The TSO, however, is really good.

The Bosch digital angle finder is honest at least, +/- .1* accuracy and only displays tenths of degrees, but unless the joint is no more than a few inches long an error of .1* is too much.

For anyone doubting this stick a digital inclinometer on the blade of your tablesaw and watch how far you have to tilt the arbor before the display changes to the next increment.

Wish I hadn’t missed the upgraded BCT AngleMaster but I get by with a machinist’s vernier protractor.

Offline Oldwood

  • Posts: 491
  • Alberta, Canada
Re: Angle jig
« Reply #9 on: April 25, 2021, 10:43 AM »
We did a cabinet job that had 2.25" thick counters 26" deep with hickory veneers. The contractor insisted it all needed to be precut and pre-finished.

We built an angle guide with the cnc to cut the miter joints. It has a reference fence that is 30" long and gave us good results. We needed the cut capacity of the TS75 because of the thickness.

It is too large for small pieces but worked well for this job. It was the right tool for the job it was built for.

We have made some of these for other shops but have now retired and don't produce them anymore.

Real knowledge is to know the extent of one's ignorance.
Confucius

Offline Michael Kellough

  • Posts: 5281
Re: Angle jig
« Reply #10 on: April 25, 2021, 02:38 PM »
That’s a protractor!   [thumbs up]

Very interesting photos. Hope you post more like that. Really like you part tree.

Offline dashboardpws

  • Retailer
  • *
  • Posts: 35
Re: Angle jig
« Reply #11 on: April 25, 2021, 03:11 PM »
You said it, Michael. Very impressive.

Offline Oldwood

  • Posts: 491
  • Alberta, Canada
Re: Angle jig
« Reply #12 on: April 25, 2021, 03:18 PM »
"Really like you part tree."

Thanks, Michael,

Those are drying racks we built for painting. Our shop did not have a dedicated finishing area when we built them, so they were designed so all the supports would fit in the centre box when it was not in use.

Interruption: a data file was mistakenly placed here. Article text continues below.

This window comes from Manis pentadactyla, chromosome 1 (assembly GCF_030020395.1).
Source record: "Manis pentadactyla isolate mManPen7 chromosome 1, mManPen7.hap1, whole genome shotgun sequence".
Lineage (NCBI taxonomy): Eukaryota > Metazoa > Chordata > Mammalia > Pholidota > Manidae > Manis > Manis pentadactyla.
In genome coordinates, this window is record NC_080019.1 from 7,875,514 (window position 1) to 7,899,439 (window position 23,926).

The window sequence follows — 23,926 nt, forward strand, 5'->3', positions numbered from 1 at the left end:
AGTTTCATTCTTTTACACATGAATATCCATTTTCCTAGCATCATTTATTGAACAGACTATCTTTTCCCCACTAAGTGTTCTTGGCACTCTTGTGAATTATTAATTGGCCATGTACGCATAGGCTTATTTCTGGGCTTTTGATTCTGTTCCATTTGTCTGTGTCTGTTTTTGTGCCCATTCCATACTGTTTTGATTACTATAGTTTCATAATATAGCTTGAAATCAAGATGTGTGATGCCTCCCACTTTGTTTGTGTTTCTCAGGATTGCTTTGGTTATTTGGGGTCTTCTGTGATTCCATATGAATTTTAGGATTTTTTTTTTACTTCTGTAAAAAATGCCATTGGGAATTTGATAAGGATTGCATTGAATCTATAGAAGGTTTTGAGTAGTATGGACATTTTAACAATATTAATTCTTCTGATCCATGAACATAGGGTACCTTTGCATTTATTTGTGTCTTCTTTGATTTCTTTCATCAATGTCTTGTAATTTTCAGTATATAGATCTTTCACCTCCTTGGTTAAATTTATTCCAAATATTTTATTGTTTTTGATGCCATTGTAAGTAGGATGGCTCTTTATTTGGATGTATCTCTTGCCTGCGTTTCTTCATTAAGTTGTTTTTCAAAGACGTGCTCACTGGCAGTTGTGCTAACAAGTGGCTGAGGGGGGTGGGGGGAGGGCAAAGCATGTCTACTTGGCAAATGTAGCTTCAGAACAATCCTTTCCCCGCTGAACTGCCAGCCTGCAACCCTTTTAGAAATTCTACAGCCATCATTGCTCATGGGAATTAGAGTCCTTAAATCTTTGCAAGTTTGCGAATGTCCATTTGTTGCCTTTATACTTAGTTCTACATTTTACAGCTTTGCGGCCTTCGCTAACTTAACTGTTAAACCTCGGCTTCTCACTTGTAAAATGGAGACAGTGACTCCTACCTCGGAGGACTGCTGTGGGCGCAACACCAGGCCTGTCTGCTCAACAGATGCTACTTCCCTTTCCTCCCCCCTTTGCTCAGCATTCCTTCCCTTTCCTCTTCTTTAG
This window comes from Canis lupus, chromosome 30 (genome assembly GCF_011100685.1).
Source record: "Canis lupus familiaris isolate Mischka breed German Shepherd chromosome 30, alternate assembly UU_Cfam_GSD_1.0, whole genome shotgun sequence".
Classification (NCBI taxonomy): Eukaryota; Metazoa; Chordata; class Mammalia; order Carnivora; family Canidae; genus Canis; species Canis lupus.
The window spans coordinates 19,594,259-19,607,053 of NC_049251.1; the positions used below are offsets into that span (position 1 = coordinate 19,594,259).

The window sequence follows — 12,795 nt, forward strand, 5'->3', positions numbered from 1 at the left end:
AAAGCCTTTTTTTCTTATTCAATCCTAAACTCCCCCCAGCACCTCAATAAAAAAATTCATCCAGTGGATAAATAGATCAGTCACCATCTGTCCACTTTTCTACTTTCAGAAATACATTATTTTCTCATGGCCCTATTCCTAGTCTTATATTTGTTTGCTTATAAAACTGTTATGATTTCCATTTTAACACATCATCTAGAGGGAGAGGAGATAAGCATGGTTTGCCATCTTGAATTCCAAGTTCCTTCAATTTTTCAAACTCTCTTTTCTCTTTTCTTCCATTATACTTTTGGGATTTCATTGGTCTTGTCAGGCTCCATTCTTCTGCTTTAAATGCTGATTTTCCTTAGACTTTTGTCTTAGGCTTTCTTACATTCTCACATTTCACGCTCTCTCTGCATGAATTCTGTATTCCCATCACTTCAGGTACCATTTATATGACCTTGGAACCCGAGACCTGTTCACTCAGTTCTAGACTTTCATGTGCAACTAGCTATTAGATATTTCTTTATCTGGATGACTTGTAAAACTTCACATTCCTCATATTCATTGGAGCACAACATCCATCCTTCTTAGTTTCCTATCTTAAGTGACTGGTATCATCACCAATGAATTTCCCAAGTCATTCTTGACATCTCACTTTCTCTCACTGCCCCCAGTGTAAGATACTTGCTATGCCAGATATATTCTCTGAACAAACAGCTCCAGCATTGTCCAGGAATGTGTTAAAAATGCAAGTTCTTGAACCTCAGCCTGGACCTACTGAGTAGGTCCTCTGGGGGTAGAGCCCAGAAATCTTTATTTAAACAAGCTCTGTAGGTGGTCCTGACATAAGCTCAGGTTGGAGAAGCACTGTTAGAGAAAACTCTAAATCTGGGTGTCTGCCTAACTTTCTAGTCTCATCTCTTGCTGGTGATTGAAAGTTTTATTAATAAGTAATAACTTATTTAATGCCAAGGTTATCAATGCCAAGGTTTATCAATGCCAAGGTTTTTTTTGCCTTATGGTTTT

We have as you can see found many other uses for them when not finishing.

"That’s a protractor! " It does NOT fit in a systainer ;)
Real knowledge is to know the extent of one's ignorance.
Confucius

Offline afish

  • Posts: 600
Re: Angle jig
« Reply #13 on: April 25, 2021, 05:17 PM »
We did a cabinet job that had 2.25" thick counters 26" deep with hickory veneers. The contractor insisted it all needed to be precut and pre-finished.

We built an angle guide with the cnc to cut the miter joints. It has a reference fence that is 30" long and gave us good results. We needed the cut capacity of the TS75 because of the thickness.

It is too large for small pieces but worked well for this job. It was the right tool for the job it was built for.

We have made some of these for other shops but have now retired and don't produce them anymore.

I too like the protractor but struggle to figure out why the track needs to be attached to it.  Wouldn't it be better to just butt the track to the edge of the protractor?  It seems like it would be a little unwieldy and somewhat delicate to pick up and move around. Any insight on why all one piece.

Offline Peter_C

  • Posts: 1159
Re: Angle jig
« Reply #14 on: April 25, 2021, 05:35 PM »
I too like the protractor but struggle to figure out why the track needs to be attached to it.  Wouldn't it be better to just butt the track to the edge of the protractor?  It seems like it would be a little unwieldy and somewhat delicate to pick up and move around. Any insight on why all one piece.
That is how I use my Bosch angle finder, which works just fine for the projects I have done as most are fairly small. Others say it isn't accurate enough at + or - .1* and there is always the option of just using measurements, and setting the rail to marks. *shrugs* The TSO product has appeal :)

Offline afish

  • Posts: 600
Re: Angle jig
« Reply #15 on: April 25, 2021, 06:24 PM »
I too like the protractor but struggle to figure out why the track needs to be attached to it.  Wouldn't it be better to just butt the track to the edge of the protractor?  It seems like it would be a little unwieldy and somewhat delicate to pick up and move around. Any insight on why all one piece.
That is how I use my Bosch angle finder, which works just fine for the projects I have done as most are fairly small. Others say it isn't accurate enough at + or - .1* and there is always the option of just using measurements, and setting the rail to marks. *shrugs* The TSO product has appeal :)

I have the TSO MTR but never use it for angles.  Mostly just an expensive but known good square checker. It is pricy and could see the appeal for a cheaper plywood version.  It might not be down to the .0005 but should satisfy 99%

Offline Oldwood

  • Posts: 491
  • Alberta, Canada
Re: Angle jig
« Reply #16 on: April 25, 2021, 08:44 PM »
We did a cabinet job that had 2.25" thick counters 26" deep with hickory veneers. The contractor insisted it all needed to be precut and pre-finished.